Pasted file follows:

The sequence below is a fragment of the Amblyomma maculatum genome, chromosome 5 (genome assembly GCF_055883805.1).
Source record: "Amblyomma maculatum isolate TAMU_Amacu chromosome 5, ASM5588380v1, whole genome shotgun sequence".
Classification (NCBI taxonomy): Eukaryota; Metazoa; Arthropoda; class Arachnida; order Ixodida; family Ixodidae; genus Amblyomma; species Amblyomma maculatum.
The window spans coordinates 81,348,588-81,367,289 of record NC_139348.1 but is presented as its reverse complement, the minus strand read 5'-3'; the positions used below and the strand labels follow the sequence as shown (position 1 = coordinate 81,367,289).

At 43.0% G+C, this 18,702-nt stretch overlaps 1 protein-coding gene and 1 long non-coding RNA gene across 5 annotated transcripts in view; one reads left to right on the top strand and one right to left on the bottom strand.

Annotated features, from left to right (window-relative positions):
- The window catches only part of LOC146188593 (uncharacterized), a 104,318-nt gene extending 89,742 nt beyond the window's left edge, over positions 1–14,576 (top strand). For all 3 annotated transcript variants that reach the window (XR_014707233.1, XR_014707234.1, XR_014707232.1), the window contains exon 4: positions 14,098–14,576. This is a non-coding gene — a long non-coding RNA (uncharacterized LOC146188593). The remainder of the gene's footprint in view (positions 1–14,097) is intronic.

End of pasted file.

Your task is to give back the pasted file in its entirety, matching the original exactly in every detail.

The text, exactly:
The sequence below is a fragment of the Amblyomma maculatum genome, chromosome 5 (genome assembly GCF_055883805.1).
Source record: "Amblyomma maculatum isolate TAMU_Amacu chromosome 5, ASM5588380v1, whole genome shotgun sequence".
Classification (NCBI taxonomy): Eukaryota; Metazoa; Arthropoda; class Arachnida; order Ixodida; family Ixodidae; genus Amblyomma; species Amblyomma maculatum.
The window spans coordinates 81,348,588-81,367,289 of record NC_139348.1 but is presented as its reverse complement, the minus strand read 5'-3'; the positions used below and the strand labels follow the sequence as shown (position 1 = coordinate 81,367,289).

At 43.0% G+C, this 18,702-nt stretch overlaps 1 protein-coding gene and 1 long non-coding RNA gene across 5 annotated transcripts in view; one reads left to right on the top strand and one right to left on the bottom strand.

Annotated features, from left to right (window-relative positions):
- The window catches only part of LOC146188593 (uncharacterized), a 104,318-nt gene extending 89,742 nt beyond the window's left edge, over positions 1–14,576 (top strand). For all 3 annotated transcript variants that reach the window (XR_014707233.1, XR_014707234.1, XR_014707232.1), the window contains exon 4: positions 14,098–14,576. This is a non-coding gene — a long non-coding RNA (uncharacterized LOC146188593). The remainder of the gene's footprint in view (positions 1–14,097) is intronic.